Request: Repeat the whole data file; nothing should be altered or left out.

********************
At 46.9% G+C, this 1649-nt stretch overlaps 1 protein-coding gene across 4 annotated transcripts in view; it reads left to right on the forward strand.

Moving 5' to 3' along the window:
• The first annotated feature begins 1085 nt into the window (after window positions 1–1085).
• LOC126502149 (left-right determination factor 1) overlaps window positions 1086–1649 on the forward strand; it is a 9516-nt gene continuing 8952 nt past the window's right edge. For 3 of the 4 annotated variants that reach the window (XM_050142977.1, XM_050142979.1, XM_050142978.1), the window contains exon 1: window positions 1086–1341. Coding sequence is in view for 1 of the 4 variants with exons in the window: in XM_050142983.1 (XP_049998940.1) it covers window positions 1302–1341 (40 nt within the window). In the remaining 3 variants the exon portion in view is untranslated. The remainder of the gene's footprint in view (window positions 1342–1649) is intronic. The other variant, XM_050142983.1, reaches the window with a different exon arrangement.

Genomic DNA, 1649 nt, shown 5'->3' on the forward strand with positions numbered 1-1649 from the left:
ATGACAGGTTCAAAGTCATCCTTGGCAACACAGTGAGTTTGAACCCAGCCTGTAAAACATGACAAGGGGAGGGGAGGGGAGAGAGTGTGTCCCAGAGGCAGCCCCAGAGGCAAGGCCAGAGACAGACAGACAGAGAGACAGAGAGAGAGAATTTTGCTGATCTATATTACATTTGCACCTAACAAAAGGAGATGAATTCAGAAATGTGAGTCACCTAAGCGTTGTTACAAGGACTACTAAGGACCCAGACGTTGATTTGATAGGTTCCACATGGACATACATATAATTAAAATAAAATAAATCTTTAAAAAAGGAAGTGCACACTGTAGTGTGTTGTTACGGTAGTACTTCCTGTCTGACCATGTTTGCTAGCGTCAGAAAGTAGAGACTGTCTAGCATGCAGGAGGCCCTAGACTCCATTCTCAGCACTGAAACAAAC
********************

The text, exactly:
At 46.9% G+C, this 1649-nt stretch overlaps 1 protein-coding gene across 4 annotated transcripts in view; it reads left to right on the forward strand.

Moving 5' to 3' along the window:
• The first annotated feature begins 1085 nt into the window (after window positions 1–1085).
• LOC126502149 (left-right determination factor 1) overlaps window positions 1086–1649 on the forward strand; it is a 9516-nt gene continuing 8952 nt past the window's right edge. For 3 of the 4 annotated variants that reach the window (XM_050142977.1, XM_050142979.1, XM_050142978.1), the window contains exon 1: window positions 1086–1341. Coding sequence is in view for 1 of the 4 variants with exons in the window: in XM_050142983.1 (XP_049998940.1) it covers window positions 1302–1341 (40 nt within the window). In the remaining 3 variants the exon portion in view is untranslated. The remainder of the gene's footprint in view (window positions 1342–1649) is intronic. The other variant, XM_050142983.1, reaches the window with a different exon arrangement.

Genomic DNA, 1649 nt, shown 5'->3' on the forward strand with positions numbered 1-1649 from the left:
ATGACAGGTTCAAAGTCATCCTTGGCAACACAGTGAGTTTGAACCCAGCCTGTAAAACATGACAAGGGGAGGGGAGGGGAGAGAGTGTGTCCCAGAGGCAGCCCCAGAGGCAAGGCCAGAGACAGACAGACAGAGAGACAGAGAGAGAGAATTTTGCTGATCTATATTACATTTGCACCTAACAAAAGGAGATGAATTCAGAAATGTGAGTCACCTAAGCGTTGTTACAAGGACTACTAAGGACCCAGACGTTGATTTGATAGGTTCCACATGGACATACATATAATTAAAATAAAATAAATCTTTAAAAAAGGAAGTGCACACTGTAGTGTGTTGTTACGGTAGTACTTCCTGTCTGACCATGTTTGCTAGCGTCAGAAAGTAGAGACTGTCTAGCATGCAGGAGGCCCTAGACTCCATTCTCAGCACTGAAACAAAC